No-one at the AFC meeting disputed the need for the Bylaws to be reviewed, and it was indeed the AFC that had specifically requested a revision to enable the Officers of the Association to be elected by the full AASUA membership, in accordance with the requirements of the Post-Secondary Learning Act (PSLA). However, the process by which the President has decided to enact these changes is unconstitutional. For that reason alone, the resolution should be voted down at the GMM next week.

I venture below to offer a more acceptable process for revision of the Bylaws, which is in compliance with the current Bylaws (which must be assumed still to be in effect — if not, we really are doomed!).
  1. At the March 26, 2015, AASUA Council meeting, Council affirms the need to revise the Bylaws. Given the urgency of the matter, Council creates a new committee, called the Bylaws Amendment Committee, and seeks nominations for its membership from any interested and qualified AASUA member (the final committee membership to be decided by a vote or election at the next Council meeting in April).
  2. The Bylaws Amendment Committee is charged with reviewing the Bylaws to ensure their compliance with the PSLA, and to improve clarity and remove any ambiguity. In particular, it is charged with formulating language that will allow direct election of the Officers and standing committee chairs of the Association by the membership. The Bylaws Amendment Committee may hire a consultant, who will be expert in the bylaws of associations with similar constitutions to AASUA, to assist with drafting language.
  3. The Bylaws Amendment Committee will deliver a full revision of the Bylaws to Council for approval in Fall 2015.
  4. If the proposals are not approved by Council, the Bylaws Amendment Committee will reconvene to consider the reasons for the rejection, will re-draft language accordingly, and will return the revisions to Council for further consideration at the next scheduled Council meeting; repeat as necessary.
  5. Once Council has approved the revisions to the Bylaws, it will call a Town Hall meeting of the Association’s membership at which the draft language will be presented and discussed (the draft will have been circulated electronically to members at least 1 week prior to the Town Hall meeting, along with detailed explanations of any substantive changes). Council will consider any additional revisions to the language arising from this process, and may also revert the process back to the Bylaws Amendment Committee if substantial issues are identified.
  6. Once Council is fully satisfied with the amendments, it will send the revised Bylaws to the AASUA membership for ratification by a 2/3 majority vote.
  7. This process is to be completed in or before early 2016, in time to allow election of Officers and standing committee chairs of the Association by the membership for the 2016-2017 academic year.
The only down-side to this process is that it will not be completed in time for the election of Officers for 2015-2016, but that is a small price to pay for getting the process (and result) right.

Sunday, March 15, 2015

Time for a major shake-up of AASUA?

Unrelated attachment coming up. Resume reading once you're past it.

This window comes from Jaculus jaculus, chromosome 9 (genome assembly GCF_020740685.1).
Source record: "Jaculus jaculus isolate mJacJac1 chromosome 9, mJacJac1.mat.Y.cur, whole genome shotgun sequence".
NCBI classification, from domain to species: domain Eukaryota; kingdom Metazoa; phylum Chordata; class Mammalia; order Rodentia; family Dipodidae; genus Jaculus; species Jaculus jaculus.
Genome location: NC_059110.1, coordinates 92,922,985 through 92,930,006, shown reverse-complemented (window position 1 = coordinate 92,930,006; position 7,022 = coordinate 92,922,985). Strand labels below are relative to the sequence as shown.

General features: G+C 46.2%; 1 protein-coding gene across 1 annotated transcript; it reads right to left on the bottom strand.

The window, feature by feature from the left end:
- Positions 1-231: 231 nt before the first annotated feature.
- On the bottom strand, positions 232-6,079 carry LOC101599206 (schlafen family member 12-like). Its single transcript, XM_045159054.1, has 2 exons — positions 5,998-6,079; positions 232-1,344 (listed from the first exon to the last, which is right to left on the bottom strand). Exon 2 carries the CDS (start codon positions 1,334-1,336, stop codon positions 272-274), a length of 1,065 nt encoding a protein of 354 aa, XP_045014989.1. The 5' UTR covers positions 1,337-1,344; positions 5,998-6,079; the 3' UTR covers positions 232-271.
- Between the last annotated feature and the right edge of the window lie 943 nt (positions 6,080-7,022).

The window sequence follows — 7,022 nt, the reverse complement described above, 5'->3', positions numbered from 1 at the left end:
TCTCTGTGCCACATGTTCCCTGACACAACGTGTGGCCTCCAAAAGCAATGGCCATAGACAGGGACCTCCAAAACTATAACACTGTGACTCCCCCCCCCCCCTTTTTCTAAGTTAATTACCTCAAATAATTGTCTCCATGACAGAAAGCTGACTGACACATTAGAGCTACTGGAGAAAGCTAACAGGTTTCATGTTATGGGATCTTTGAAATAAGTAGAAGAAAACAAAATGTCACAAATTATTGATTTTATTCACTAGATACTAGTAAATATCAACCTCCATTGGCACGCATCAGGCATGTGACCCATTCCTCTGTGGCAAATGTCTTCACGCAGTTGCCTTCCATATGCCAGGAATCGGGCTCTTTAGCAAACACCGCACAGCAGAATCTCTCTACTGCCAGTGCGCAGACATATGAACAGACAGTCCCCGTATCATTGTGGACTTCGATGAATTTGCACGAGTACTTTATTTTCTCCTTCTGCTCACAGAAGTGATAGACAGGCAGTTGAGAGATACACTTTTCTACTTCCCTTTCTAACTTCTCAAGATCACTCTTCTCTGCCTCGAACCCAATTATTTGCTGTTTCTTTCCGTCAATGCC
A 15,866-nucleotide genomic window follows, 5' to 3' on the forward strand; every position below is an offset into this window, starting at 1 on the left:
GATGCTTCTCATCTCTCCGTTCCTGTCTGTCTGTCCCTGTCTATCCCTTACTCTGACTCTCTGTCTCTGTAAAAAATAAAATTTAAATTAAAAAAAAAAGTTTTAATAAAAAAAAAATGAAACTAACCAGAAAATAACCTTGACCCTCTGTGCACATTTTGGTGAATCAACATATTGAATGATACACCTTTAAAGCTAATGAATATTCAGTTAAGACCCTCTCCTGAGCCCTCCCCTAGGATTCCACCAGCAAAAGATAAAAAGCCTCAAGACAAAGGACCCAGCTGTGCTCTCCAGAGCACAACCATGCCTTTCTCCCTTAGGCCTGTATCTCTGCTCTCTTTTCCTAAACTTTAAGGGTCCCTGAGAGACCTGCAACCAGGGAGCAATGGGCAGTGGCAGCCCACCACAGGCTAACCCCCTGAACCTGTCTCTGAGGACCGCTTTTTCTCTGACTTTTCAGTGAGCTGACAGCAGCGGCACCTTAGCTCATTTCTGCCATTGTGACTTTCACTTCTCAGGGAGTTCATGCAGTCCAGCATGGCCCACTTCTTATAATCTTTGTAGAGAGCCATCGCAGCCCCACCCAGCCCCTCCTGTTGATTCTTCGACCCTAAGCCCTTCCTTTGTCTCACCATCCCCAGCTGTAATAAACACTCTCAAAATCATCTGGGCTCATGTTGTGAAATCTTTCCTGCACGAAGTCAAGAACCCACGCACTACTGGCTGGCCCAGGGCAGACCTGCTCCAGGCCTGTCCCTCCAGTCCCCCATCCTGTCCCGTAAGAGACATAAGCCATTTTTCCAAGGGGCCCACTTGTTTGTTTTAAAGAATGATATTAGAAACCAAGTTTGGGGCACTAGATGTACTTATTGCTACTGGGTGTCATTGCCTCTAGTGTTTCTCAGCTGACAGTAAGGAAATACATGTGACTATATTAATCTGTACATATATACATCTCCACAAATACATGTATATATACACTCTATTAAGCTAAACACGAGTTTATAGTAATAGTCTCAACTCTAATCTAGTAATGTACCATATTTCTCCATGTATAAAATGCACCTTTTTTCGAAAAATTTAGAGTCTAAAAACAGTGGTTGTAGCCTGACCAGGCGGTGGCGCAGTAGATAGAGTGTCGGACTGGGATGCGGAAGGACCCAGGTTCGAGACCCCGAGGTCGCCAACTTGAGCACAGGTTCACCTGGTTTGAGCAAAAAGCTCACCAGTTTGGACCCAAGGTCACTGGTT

Several commentators on the recent events reported on this blog have noted that a complete rewriting of the Association's Bylaws could be an opportunity to drastically reorganize AASUA, and to deal with many longstanding problems that have plagued the Association for years. Setting aside for now the issue of how the process of revisions is to be achieved, maybe it is indeed time to grasp the nettle that is AASUA, and reform it in such a way that it better represents its various members' interests?

The primary external constraint to complete reformation of the Association is the Post-Secondary Learning Act, which states:
60(2)  The board of a public post-secondary institution other than Banff Centre may, after consultation with the academic staff association of the public post-secondary institution, do one or more of the following:
(a) designate categories of employees as academic staff members of the public post-secondary institution;
(b) designate individual employees as academic staff members of the public post-secondary institution;
(c) change a designation made under clause (a) or (b) or under section 5(2) or 42(2).
The current composition of AASUA, which includes seven different academic staff categories, each with its own collective agreement, is the broadest of any faculty association in Canada, and has accumulated as a result of decisions by numerous Boards over the last few years. These decisions have been made over the opposition of AASUA in several cases, "consultation" implying no obligation on the part of the Board to act on the Association's concerns.

Clause 60(2)c holds out the hope that this structure could be changed, but the arguments would have to be pretty good to get the Board to agree. Those arguments were ignored in the past when the original designations were made.

So, assuming this doesn't happen, the next suggestion that some people have made is that we break the Association up into separate bargaining units for each of the seven constituencies. This we probably could do, as the current and past practice of "bargaining at a single table" is not mandated in the PSLA — it is just a position that AASUA has adopted on the principle of strength in numbers. It also serves to protect more vulnerable groups such as CAST and SOTS (contract academic staff) who would have little bargaining power on their own. Some groups (e.g., Academic Faculty, APOs) might think that they could get a better deal bargaining separately, but other groups would almost certainly lose out. Despite the unwieldy nature of the current AASUA, it has opted over the past many rounds of negotiations to bargain collectively as a single group for the protection of its more vulnerable members. It would be a brave person to argue publicly (rather than anonymously on a blog) that this practice should change.